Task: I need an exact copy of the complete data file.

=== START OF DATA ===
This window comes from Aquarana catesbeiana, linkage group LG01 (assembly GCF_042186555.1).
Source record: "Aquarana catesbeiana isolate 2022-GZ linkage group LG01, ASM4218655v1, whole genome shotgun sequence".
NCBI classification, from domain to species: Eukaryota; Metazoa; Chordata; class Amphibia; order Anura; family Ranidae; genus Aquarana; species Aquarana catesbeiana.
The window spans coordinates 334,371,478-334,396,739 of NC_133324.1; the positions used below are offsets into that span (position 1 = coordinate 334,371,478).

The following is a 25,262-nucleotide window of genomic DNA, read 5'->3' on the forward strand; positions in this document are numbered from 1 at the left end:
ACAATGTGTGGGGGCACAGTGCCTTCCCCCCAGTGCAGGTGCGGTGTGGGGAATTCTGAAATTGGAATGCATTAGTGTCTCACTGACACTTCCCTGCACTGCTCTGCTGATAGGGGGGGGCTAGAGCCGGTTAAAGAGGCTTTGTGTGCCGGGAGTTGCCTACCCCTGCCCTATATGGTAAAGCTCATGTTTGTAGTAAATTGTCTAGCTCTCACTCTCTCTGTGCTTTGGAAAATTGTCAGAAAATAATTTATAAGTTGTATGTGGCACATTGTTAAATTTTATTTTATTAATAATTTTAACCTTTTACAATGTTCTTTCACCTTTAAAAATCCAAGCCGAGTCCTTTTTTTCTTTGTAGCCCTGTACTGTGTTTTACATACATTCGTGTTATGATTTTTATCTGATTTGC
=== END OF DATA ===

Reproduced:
This window comes from Aquarana catesbeiana, linkage group LG01 (assembly GCF_042186555.1).
Source record: "Aquarana catesbeiana isolate 2022-GZ linkage group LG01, ASM4218655v1, whole genome shotgun sequence".
NCBI classification, from domain to species: Eukaryota; Metazoa; Chordata; class Amphibia; order Anura; family Ranidae; genus Aquarana; species Aquarana catesbeiana.
The window spans coordinates 334,371,478-334,396,739 of NC_133324.1; the positions used below are offsets into that span (position 1 = coordinate 334,371,478).

The following is a 25,262-nucleotide window of genomic DNA, read 5'->3' on the forward strand; positions in this document are numbered from 1 at the left end:
ACAATGTGTGGGGGCACAGTGCCTTCCCCCCAGTGCAGGTGCGGTGTGGGGAATTCTGAAATTGGAATGCATTAGTGTCTCACTGACACTTCCCTGCACTGCTCTGCTGATAGGGGGGGGCTAGAGCCGGTTAAAGAGGCTTTGTGTGCCGGGAGTTGCCTACCCCTGCCCTATATGGTAAAGCTCATGTTTGTAGTAAATTGTCTAGCTCTCACTCTCTCTGTGCTTTGGAAAATTGTCAGAAAATAATTTATAAGTTGTATGTGGCACATTGTTAAATTTTATTTTATTAATAATTTTAACCTTTTACAATGTTCTTTCACCTTTAAAAATCCAAGCCGAGTCCTTTTTTTCTTTGTAGCCCTGTACTGTGTTTTACATACATTCGTGTTATGATTTTTATCTGATTTGC